The first player to reach exactly 0.1 is the winner.
 If you go over 0.1, you lose your turn. For example, if your last sum was .095 and you roll a 6, you cannot go.
 You may not need to use all the blank spaces on your score sheet or you may need to write more spaces.
number rolled  0.01  0.001  equation to represent the total  

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Student Response
For access, consult one of our IM Certified Partners.
Activity Synthesis
 “How are the two games, Race to One and Race to One Tenth the same?” (In both cases, I ended up close to the goal value and then had to keep rolling, hoping I got the right number.)
 “How are the games different?” (In Race to One, I am aiming for 1 and in Race to One Tenth I am trying to get 0.1. When I get close to 1 in Race to One I have to choose hundredths and when I get close to 0.1 in Race to One Tenth I have to choose thousandths.)
 “How did you decide whether to have a number represent tenths or hundredths in Race to One?” (If I wasn’t close to one, I would have it represent the larger value.)
Activity 2: Decimal Race to 500 (20 minutes)
Narrative
Required Materials
Materials to Gather
Required Preparation
 Each group of 2 needs a paper clip.
Launch
 Groups of 2
 “Take a minute to read over the directions for Decimal Race to 500.”
 1 minute: quiet think time
 Give students paper clips.
Activity
 “Play Decimal Race to 500 with your partner.”
 10–15 minutes: partner work time
Student Facing

Spin the spinner three times.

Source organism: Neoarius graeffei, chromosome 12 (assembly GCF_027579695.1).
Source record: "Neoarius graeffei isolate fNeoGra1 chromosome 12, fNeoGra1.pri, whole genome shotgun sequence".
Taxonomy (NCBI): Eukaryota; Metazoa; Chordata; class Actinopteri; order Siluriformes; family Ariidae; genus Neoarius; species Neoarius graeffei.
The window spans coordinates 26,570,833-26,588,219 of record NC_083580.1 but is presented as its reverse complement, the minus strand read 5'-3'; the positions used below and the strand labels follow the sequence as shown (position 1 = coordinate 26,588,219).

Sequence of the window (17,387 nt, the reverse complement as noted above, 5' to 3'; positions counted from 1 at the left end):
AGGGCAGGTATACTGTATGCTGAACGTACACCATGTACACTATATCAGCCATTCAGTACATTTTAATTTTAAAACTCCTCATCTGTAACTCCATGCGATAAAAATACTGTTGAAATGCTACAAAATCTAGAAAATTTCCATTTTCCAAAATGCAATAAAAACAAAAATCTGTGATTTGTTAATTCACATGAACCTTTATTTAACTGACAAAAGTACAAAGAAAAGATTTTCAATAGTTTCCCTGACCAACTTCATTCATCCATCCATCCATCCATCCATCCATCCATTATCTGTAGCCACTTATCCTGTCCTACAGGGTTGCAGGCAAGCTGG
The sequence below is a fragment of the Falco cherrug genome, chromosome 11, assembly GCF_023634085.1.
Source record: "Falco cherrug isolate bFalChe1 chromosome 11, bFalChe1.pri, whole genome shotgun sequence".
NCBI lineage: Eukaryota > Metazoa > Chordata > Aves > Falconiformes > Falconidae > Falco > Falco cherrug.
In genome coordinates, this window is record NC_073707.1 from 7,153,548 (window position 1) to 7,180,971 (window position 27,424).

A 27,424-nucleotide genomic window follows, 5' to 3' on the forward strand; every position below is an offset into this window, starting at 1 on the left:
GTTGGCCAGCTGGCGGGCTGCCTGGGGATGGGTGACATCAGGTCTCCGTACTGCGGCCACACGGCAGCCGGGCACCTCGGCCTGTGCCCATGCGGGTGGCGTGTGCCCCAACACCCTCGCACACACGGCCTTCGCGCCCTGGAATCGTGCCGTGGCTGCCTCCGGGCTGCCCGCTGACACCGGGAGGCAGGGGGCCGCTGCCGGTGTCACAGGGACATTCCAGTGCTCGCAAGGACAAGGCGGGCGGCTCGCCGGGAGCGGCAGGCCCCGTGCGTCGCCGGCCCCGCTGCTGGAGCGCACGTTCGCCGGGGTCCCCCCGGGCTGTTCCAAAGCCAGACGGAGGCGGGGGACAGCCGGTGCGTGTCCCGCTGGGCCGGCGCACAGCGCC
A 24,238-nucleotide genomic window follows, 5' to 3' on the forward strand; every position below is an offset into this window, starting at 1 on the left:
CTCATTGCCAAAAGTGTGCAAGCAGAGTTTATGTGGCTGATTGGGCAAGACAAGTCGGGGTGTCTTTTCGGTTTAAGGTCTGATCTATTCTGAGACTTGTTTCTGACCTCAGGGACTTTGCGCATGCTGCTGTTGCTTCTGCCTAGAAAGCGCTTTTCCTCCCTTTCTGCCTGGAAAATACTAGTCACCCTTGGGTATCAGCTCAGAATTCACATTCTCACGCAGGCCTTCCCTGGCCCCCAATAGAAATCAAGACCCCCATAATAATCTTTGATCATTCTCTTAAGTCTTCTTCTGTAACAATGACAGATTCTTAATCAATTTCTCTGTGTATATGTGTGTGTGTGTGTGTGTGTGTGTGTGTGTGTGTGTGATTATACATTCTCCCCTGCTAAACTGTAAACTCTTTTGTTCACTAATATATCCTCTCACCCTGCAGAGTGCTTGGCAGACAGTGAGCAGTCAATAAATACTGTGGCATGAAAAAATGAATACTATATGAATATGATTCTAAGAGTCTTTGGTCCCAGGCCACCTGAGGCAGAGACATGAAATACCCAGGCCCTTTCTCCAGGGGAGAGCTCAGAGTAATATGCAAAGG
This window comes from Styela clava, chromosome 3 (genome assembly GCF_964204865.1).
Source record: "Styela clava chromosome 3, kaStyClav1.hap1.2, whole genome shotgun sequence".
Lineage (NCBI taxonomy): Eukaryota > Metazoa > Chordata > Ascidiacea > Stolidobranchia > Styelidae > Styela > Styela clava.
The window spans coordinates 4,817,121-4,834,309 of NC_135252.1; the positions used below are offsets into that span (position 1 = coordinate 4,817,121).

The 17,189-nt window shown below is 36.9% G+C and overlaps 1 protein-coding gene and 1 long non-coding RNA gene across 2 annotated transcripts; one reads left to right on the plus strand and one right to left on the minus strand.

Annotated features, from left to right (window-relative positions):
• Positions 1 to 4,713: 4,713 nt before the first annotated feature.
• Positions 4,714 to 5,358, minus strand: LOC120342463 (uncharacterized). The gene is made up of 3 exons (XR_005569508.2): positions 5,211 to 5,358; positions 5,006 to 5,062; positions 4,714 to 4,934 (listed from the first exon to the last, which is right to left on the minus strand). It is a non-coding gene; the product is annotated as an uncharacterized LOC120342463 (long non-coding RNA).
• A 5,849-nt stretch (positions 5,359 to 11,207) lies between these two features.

Arrange the digits to make a decimal number that follows this rule:

Odd numbers can only be used in the tenths, hundredths, or thousandths place.

Even numbers can only be used in the ones, tens, and hundreds places.
For example, if you spin the numbers 2, 3, and 9, these are some of the possible numbers you could make: 2.39 or 2.93.


Add your number to your previous sum. If it is your first turn, you will add your number to zero.

Continue taking turns until one person has reached 500 or more.
Student Response
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Activity Synthesis
 “What number would you choose to make if you spun 1, 8, and 4? Why?” (84.1 because that’s the biggest number I can make with those digits.)
 “Is it possible to win the game in one turn? How?” (Yes, I can spin 6, 2, and 8 and then can make 862 and that’s the end of the game.)
 “What numbers are the worst numbers to spin if you want to win the game quickly?” (Odd numbers because they only count for tenths, hundredths, or thousandths. Also 0 is no good unless there are some other even numbers.)
 “Can you think of a way to change this game to make it more challenging?” (Make it so you have to land exactly on 500.)
Lesson Synthesis
Lesson Synthesis
“Today, we practiced adding decimals. How is adding and subtracting with decimals the same as adding and subtracting with whole numbers? How is it different?” (If I add digits with the same place value, I can use the same method to add decimals as I use to add whole numbers. I have to make sure to add digits with the same place value so I can't always line up the digits to the right, like I do with whole numbers.)
Cooldown: Reflect on Operating with Decimals (5 minutes)
CoolDown